The following text was taken from the artist talk that took place during the show Solo :: Together, Harn Museum, Gainesville, FL

THIS IS THE MOST BEAUTIFUL DRAGON I EVER SAW was driven by my continuous interest in ephemeral objects and objects that change through time. In this case, although the object itself, or maybe I should call it the instrument, can change structurally, the ephemeral is actually in the person who this object belongs to.

I shall stop for a moment and explain what we see:

This is The Most Beautiful Dragon I Ever SawIn the bottom, you see the stairs that function as the case for the instrument when closed. When it’s open, you can see from one angle what the inside of the case looks like. The inside is exactly the negative space of the whistle, so it looks like a mold for the whistle but of course it helps to hold the whistle parts safely in place when closed. This is one of my continuous interests: how form is driven by function

When it is open, you see a dark hole, framed by red velvet and the alder wood with its pinkish/orangey color. For me this view helps to focus your look on the negative space. Every part of this object can be read as a shell. Every structure in this piece is hollow. And this is very important for me, creating environments that are based on a certain rule. When you create an environment, with nothing inside, nothing tangible, in a way you keep all the possibilities open, you are locking all the possibilities in one place. This is a micro environment- I am talking about the air that exists inside.

For me, this view of the cut box – it is like a chopped body part; it is not only because of the color but because the way I choose to split the box. It splits like the box in the “sawing a woman in half” magic trick. In general I can say that a lot of the visual decisions I made in this piece, are influenced by the world of magic tricks and circus.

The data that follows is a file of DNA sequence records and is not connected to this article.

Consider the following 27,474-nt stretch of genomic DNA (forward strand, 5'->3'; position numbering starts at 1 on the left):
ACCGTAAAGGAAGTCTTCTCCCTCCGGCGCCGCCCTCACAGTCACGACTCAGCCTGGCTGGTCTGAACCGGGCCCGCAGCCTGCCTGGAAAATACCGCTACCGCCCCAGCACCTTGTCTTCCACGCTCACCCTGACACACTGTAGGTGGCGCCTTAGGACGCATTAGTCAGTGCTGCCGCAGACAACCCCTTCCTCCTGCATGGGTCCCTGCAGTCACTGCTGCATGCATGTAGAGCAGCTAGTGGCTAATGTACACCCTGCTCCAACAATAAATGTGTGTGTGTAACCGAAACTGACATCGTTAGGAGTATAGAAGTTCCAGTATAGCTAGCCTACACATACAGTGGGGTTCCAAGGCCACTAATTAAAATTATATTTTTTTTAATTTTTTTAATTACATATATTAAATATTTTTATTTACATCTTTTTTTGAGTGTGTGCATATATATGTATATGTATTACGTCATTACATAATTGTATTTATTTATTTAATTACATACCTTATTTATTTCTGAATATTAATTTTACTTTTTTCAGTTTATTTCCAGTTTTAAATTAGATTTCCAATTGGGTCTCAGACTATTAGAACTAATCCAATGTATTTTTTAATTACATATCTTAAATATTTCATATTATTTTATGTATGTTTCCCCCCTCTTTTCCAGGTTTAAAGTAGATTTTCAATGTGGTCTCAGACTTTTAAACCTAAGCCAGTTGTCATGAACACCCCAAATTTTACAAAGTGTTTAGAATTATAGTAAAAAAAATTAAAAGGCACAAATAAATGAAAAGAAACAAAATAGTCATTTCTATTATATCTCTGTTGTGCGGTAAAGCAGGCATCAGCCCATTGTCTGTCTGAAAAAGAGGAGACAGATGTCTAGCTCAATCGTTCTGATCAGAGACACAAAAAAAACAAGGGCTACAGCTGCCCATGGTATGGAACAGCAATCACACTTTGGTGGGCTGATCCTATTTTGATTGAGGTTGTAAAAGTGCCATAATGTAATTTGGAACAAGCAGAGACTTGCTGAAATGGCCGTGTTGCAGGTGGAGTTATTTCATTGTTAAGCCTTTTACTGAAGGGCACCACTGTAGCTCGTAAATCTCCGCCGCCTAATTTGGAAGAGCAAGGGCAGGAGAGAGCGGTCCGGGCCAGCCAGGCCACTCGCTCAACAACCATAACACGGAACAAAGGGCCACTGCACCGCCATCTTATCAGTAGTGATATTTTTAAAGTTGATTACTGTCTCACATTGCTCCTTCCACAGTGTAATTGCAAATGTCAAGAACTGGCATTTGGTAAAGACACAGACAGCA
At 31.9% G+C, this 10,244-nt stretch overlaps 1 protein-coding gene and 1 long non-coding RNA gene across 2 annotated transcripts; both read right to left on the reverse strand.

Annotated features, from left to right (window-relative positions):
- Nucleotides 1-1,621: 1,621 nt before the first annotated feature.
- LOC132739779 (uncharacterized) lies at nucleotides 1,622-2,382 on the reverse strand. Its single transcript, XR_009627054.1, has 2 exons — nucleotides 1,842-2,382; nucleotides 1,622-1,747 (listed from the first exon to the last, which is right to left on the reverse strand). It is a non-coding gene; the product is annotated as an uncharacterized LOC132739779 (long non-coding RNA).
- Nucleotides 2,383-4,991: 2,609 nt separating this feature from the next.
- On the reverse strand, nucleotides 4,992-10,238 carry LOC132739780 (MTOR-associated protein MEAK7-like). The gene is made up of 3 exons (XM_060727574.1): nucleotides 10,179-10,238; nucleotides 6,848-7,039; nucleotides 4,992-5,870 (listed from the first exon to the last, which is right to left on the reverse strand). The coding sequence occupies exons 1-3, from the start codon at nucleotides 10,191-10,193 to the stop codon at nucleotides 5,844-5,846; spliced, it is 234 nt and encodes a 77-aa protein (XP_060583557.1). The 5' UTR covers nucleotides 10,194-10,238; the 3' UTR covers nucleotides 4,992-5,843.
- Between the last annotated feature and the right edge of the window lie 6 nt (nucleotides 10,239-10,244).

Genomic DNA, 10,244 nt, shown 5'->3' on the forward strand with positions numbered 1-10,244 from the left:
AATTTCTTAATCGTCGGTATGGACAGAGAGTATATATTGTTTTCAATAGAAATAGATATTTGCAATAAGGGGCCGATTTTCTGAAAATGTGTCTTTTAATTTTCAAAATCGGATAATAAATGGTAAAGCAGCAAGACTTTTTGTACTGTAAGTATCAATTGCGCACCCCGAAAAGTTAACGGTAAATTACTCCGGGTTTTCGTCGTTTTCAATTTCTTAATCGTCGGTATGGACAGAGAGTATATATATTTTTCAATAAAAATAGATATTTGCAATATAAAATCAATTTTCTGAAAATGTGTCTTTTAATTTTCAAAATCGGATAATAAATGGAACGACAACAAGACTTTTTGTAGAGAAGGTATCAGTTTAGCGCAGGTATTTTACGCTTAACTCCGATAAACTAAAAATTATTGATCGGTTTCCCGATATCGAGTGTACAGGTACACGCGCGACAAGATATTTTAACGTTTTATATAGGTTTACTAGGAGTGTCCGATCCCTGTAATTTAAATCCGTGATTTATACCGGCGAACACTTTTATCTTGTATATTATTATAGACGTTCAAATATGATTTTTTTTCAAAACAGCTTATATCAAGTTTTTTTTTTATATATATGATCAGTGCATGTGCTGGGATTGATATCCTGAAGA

This is The Most Beautiful Dragon I Ever Saw I said in the beginning that I have a continuous interest with the ephemeral, I used to make objects that do not last forever- that change through time and then died. Here obviously it is not the case, it is because the ephemeral is in the absence of the person that the object belongs to and in the functionally of the object. The person is a nomad and the functionality of the object is to extract sound, one tune to be precise. Sound does not last forever, it is here for a moment and disappears, and sound is created as a result of the way air moves in and out of the structure.

Moving on to the whistle- it is made from red and white oak taken from Richmond Virginia forest and air dried for around three years. BTW no one cut the tree but it is from trees that fell down in hurricane Irene, the color is milk paint and probably it is one of the oldest paint components. I should say that not by accident I am telling you about the materials. As I mentioned, for me this piece belongs to the nomad, and I am not talking about homeless here, I am talking about nomadic cultures, and as such the materials I choose to use are a result of where I was in the moment I made the object and the techniques I choose to use are through accumulated knowledge. Here it becomes very personal, because I, for the last four years now, don’t have a permanent place and I am part of a culture that is foreign to me in a way. So I took knowledge that I collected along the way while I am here.